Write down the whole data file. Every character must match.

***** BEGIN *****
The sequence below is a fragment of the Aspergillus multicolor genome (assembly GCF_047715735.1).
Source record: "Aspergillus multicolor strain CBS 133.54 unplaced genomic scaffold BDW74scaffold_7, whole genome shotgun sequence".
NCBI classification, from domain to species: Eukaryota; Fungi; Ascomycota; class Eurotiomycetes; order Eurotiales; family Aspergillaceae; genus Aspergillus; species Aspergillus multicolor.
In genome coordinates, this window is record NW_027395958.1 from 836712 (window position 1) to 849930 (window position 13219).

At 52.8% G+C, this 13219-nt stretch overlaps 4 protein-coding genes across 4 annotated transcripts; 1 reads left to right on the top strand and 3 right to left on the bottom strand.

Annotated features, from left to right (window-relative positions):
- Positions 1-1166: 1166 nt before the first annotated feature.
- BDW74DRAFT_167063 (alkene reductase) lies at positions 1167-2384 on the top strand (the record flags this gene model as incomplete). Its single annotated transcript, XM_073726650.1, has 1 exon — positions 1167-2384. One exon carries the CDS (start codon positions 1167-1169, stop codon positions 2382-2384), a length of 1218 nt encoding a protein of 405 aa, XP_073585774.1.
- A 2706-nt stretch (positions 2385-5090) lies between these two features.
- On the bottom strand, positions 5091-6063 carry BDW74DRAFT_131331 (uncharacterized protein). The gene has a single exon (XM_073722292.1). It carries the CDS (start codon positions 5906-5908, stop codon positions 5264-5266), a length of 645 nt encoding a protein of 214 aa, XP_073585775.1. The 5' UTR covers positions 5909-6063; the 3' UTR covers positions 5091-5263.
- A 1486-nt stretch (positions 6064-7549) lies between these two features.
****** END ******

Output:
The sequence below is a fragment of the Aspergillus multicolor genome (assembly GCF_047715735.1).
Source record: "Aspergillus multicolor strain CBS 133.54 unplaced genomic scaffold BDW74scaffold_7, whole genome shotgun sequence".
NCBI classification, from domain to species: Eukaryota; Fungi; Ascomycota; class Eurotiomycetes; order Eurotiales; family Aspergillaceae; genus Aspergillus; species Aspergillus multicolor.
In genome coordinates, this window is record NW_027395958.1 from 836712 (window position 1) to 849930 (window position 13219).

At 52.8% G+C, this 13219-nt stretch overlaps 4 protein-coding genes across 4 annotated transcripts; 1 reads left to right on the top strand and 3 right to left on the bottom strand.

Annotated features, from left to right (window-relative positions):
- Positions 1-1166: 1166 nt before the first annotated feature.
- BDW74DRAFT_167063 (alkene reductase) lies at positions 1167-2384 on the top strand (the record flags this gene model as incomplete). Its single annotated transcript, XM_073726650.1, has 1 exon — positions 1167-2384. One exon carries the CDS (start codon positions 1167-1169, stop codon positions 2382-2384), a length of 1218 nt encoding a protein of 405 aa, XP_073585774.1.
- A 2706-nt stretch (positions 2385-5090) lies between these two features.
- On the bottom strand, positions 5091-6063 carry BDW74DRAFT_131331 (uncharacterized protein). The gene has a single exon (XM_073722292.1). It carries the CDS (start codon positions 5906-5908, stop codon positions 5264-5266), a length of 645 nt encoding a protein of 214 aa, XP_073585775.1. The 5' UTR covers positions 5909-6063; the 3' UTR covers positions 5091-5263.
- A 1486-nt stretch (positions 6064-7549) lies between these two features.